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TLP Allowed To Block Rawalpindi Roads In Protest Against French Cartoons

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Tehreek-e-Labbaik Pakistan (TLP) held a demonstration in Rawalpindi to protest the French satirical magazine Charlie Hebdo’s decision to reprint ‘blasphemous caricature of Prophet Mohammad (PBUH)’.

The republication of the controversial cartoons by the magazine marked the start of the trial of 14 alleged accomplices in the 2015 attack on the newspaper’s offices in Paris that resulted in the death of 12 people, including some of France’s most celebrated cartoonists, reported British newspaper Daily Mail.

In order to stop the rally that was supposed to culminate at Faizabad, the Rawalpindi district administration blocked the major arteries of the city with containers to dissuade the demonstrators from reaching the intersection, the same spot where the party held sit-in a few years ago. In 2017, TLP chief Khadim Hussain Rizvi led thousands of protesters to hold a weeks-long sit-in at Faizabad intersection after a ‘clerical’ error led to some changes in lawmakers’ oath-taking forms.

Addressing the participants of the rally, TLP leader Syed Inayatul Haq Shah criticised the district administration for placing ‘obstruction in the path of the protesters’ who were supposed to hold a sit-in at Faizabad after a day-long march.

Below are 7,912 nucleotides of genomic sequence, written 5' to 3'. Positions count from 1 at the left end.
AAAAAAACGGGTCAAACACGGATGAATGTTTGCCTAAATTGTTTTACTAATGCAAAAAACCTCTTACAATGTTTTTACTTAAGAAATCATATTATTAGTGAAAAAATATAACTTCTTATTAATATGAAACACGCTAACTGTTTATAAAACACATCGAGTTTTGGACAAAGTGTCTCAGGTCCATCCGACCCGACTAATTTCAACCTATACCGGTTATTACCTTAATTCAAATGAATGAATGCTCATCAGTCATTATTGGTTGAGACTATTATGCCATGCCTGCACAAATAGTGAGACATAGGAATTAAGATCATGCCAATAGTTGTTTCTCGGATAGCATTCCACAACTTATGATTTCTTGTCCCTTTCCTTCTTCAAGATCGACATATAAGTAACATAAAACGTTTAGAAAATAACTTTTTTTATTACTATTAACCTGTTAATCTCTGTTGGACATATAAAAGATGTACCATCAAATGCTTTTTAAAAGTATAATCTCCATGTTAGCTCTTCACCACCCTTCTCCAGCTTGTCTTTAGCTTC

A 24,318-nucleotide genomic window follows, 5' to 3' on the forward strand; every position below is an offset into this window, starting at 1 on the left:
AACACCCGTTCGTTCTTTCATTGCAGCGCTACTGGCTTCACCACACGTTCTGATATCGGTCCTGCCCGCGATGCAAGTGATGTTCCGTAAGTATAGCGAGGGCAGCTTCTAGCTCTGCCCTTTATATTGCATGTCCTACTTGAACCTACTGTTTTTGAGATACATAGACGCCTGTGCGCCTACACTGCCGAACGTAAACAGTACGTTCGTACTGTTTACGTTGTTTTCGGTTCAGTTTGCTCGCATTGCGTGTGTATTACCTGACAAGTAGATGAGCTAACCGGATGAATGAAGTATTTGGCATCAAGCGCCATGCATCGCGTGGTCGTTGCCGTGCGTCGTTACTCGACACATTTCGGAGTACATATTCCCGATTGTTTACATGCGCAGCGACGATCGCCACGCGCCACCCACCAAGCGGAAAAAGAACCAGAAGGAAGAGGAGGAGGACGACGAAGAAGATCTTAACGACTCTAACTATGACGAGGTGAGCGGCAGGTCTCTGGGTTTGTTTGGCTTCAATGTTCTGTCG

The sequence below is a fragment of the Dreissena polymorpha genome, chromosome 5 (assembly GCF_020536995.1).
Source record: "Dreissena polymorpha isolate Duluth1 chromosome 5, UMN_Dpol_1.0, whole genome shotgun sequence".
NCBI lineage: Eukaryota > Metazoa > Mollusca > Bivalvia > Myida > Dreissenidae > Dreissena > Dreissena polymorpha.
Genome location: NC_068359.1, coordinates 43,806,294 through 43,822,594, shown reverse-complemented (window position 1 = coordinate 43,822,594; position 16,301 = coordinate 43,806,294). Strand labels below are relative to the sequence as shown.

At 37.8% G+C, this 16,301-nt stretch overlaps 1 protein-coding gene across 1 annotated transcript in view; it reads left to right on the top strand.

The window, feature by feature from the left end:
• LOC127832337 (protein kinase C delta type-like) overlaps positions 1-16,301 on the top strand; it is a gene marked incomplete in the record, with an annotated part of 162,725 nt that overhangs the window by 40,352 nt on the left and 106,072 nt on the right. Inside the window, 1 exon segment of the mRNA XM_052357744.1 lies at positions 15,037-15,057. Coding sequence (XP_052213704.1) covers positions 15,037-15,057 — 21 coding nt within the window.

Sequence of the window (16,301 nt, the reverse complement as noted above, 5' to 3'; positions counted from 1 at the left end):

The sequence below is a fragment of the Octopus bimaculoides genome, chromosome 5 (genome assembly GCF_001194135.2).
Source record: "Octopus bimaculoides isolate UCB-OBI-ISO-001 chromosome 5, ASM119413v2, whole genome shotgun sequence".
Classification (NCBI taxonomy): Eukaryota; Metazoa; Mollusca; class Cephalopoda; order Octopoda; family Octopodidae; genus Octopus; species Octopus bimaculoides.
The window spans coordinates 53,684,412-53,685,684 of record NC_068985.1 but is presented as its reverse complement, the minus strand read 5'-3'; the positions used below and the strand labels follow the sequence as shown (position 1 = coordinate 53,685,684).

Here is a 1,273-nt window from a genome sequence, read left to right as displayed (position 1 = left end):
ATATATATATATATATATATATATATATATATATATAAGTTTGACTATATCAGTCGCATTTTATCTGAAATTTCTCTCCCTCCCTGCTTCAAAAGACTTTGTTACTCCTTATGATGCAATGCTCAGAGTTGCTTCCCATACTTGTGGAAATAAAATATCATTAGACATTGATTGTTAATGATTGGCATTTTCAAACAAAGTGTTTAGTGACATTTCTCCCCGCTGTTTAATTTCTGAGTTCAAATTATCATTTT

Shah said the administration will have to ‘explain’ its decision to place containers on the roads as the rally was taken out to protect ‘sanctity of Prophet Muhammad (PBUH).

Alluding to the 2017 sit-in that had paralysed, he said the TLP protesters wanted to reach Faizabad as this place holds an important place in their hearts. According to the cleric, the TLP has ‘kept alive the mission of Prophet Muhammad (PBUH)’.

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According to reports, the TLP decided to end its protest after successful negotiations with the district administration. It decided not to hold a sit-in at Faizabad.

TLP holds countrywide protests:

On Friday, tens of thousands of people protested across Pakistan against French magazine Charlie Hebdo’s reprinting of cartoons mocking the Prophet Mohammad (PBUH), chanting ‘Death to France’ and calling for boycotts of French products.

Friday’s protests were organized by the hardline Islamist TLP party with rallies held in Karachi, the country’s largest city, as well as in Rawalpindi, Peshawar, Lahore and Dera Ismail Khan. According to Reuters, the cartoons triggered outrage and unrest among Muslims around the world in 2005 when they first published by Danish newspaper Jyllands-Posten.

Similar rallies held in Pakistan in 2015 turned violent, with scores injured as police clashed with protesters trying to make their way to the French consulate in Karachi.

Pakistan condemns cartoons:

Earlier, Foreign Minister Shah Mahmood Qureshi said in a video message that he condemned Charlie Hebdo’s action.

Qureshi said the South Asian country believed in freedom of expression but such liberty does not mean a license to offend religious sentiment. He added that he had lodged a protest with the French ambassador in Islamabad. He said:

‘The published caricatures have hurt the sentiments of millions of Muslims. ‘I hope that this despicable act will not be repeated and those responsible for it will be taken to a court of law.’

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